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An infinite deal of nothing

Live a little, cheer a little, comfort thyself a little

The good news is that the first batches of the coronavirus vaccine have arrived in the UK, been transported round the country and are being administered into the upper arms of those at the top of the list as I write.

The bad news is that the Prime Minister’s game of chicken with the EU may not be going quite as well as he promised the electorate it would.

The French, it seems, are playing hardball. Who knew? France, the nation who vetoed the UK’s entry to the Common Market way back when. Maybe this was always going to go down to the wire. The In/Out referendum was four and half years ago, which sounds eons ago when you think what else has happened in the meantime. In reality though, you could look at it as ‘just’ 54 months. In that time civil servants have received 54 payslips, two Prime Ministers their p45s and countless Ministers their new red Boxes. The hot air that has been spouted about this issue since then could probably power entire cities for the next decade and beyond. This was supposed to be the easiest deal in history. Hah.

The EU was always going to play hardball. Because it can. Because it believes that the UK needs it more than it needs the UK. We will only really truly know whether that is the case when we are years down the line. In the meantime, the rumblings about port delays and supply chain delays are starting. We’ve just been through a year of delays caused by lockdown and COVID-19. We really, really don’t want to have to deal – pun intended – with any more.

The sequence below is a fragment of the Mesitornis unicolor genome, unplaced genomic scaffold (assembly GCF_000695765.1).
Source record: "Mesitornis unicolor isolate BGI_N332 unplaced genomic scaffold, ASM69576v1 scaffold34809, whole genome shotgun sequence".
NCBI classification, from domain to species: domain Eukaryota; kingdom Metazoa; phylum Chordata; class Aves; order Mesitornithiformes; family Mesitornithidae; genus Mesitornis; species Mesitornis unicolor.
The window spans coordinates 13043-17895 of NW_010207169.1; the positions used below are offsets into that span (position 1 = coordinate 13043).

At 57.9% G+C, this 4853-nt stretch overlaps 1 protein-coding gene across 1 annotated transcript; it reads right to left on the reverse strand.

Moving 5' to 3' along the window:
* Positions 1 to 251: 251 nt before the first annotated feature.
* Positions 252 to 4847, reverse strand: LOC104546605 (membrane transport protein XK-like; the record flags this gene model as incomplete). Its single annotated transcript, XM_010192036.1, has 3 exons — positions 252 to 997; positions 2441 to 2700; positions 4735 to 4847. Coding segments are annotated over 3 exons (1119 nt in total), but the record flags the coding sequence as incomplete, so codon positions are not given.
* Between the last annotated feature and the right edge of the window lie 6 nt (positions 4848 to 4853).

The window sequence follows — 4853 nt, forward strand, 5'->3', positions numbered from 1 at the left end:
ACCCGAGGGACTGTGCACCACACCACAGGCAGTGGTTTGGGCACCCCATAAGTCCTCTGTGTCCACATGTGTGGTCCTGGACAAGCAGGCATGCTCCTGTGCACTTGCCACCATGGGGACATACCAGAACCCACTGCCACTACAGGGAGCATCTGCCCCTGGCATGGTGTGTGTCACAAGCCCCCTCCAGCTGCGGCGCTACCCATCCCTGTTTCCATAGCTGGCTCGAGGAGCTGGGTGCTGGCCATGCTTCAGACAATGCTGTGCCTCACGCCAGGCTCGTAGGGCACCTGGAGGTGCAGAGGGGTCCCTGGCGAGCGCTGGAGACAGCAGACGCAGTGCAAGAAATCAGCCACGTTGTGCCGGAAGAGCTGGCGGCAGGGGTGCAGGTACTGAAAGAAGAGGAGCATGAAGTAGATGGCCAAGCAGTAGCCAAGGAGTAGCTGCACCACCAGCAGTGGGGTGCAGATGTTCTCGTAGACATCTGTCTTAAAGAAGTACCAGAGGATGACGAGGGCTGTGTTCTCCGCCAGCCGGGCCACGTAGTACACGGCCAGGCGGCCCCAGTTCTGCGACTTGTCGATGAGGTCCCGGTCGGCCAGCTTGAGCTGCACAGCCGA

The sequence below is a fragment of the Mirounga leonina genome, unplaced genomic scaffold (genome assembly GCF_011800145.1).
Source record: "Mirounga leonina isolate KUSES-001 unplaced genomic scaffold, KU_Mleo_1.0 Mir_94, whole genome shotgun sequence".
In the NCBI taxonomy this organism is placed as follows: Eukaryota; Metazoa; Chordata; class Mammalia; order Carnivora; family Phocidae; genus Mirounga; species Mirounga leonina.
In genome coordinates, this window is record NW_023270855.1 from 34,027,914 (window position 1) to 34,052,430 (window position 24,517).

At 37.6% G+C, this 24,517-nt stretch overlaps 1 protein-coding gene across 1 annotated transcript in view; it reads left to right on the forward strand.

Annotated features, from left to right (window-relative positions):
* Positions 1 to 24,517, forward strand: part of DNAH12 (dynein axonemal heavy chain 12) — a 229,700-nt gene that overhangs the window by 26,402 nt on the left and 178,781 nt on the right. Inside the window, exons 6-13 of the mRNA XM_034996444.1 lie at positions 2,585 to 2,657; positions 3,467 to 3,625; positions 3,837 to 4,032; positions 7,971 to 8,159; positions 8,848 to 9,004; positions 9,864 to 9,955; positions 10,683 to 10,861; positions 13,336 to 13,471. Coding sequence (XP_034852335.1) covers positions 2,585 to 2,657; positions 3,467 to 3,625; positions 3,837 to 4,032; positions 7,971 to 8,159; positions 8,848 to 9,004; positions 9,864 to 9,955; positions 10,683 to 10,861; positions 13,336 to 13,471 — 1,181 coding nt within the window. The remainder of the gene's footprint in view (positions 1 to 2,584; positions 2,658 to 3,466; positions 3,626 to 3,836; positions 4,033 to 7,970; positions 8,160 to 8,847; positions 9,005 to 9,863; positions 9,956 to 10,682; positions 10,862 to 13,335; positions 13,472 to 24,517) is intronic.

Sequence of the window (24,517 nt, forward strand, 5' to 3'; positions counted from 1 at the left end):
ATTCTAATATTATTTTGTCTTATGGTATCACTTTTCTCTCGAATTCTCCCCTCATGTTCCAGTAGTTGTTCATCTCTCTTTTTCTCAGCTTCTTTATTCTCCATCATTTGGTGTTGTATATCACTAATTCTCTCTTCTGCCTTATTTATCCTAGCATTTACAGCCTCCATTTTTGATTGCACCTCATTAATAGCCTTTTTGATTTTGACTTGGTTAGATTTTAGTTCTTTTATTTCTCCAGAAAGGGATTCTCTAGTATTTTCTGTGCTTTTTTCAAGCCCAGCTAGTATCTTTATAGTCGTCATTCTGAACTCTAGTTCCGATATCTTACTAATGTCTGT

The Prime Minister has said that the “power of sweet reason” will prevail and there will be a deal. Boris, you’d better be right.

Anyhoo, back to that good news though. The first person to receive the vaccine in the UK was 91-year-old Margaret Keenan. The second, joy of joys, was William Shakespeare of Warwickshire. Cue a million jokes about him looking good for a 456yr old, and lots of puns:
To jab or not to jab;
By the pricking of my thumbs;
If you prick us, do we not bleed;
Two Gentlemen of Corona;
Coroniolanus;
What is that light through yonder Perspex screen;
To take arms against a sea of troubles;
So long lives this, and this gives life to thee;
I go, and it is done; the bell invites me;
Such stuff as dreams are made on
Titus Astrazenicas
The taming of the flu
This fortress built by Nature for herself Against infection

I could do this all day, but, you know, work beckons. Hopefully an EU deal does too.

 

I suppose they do both have a way with words…….

About Fiona Russell-Horne

Fiona Russell-Horne
Group Managing Editor across the BMJ portfolio.

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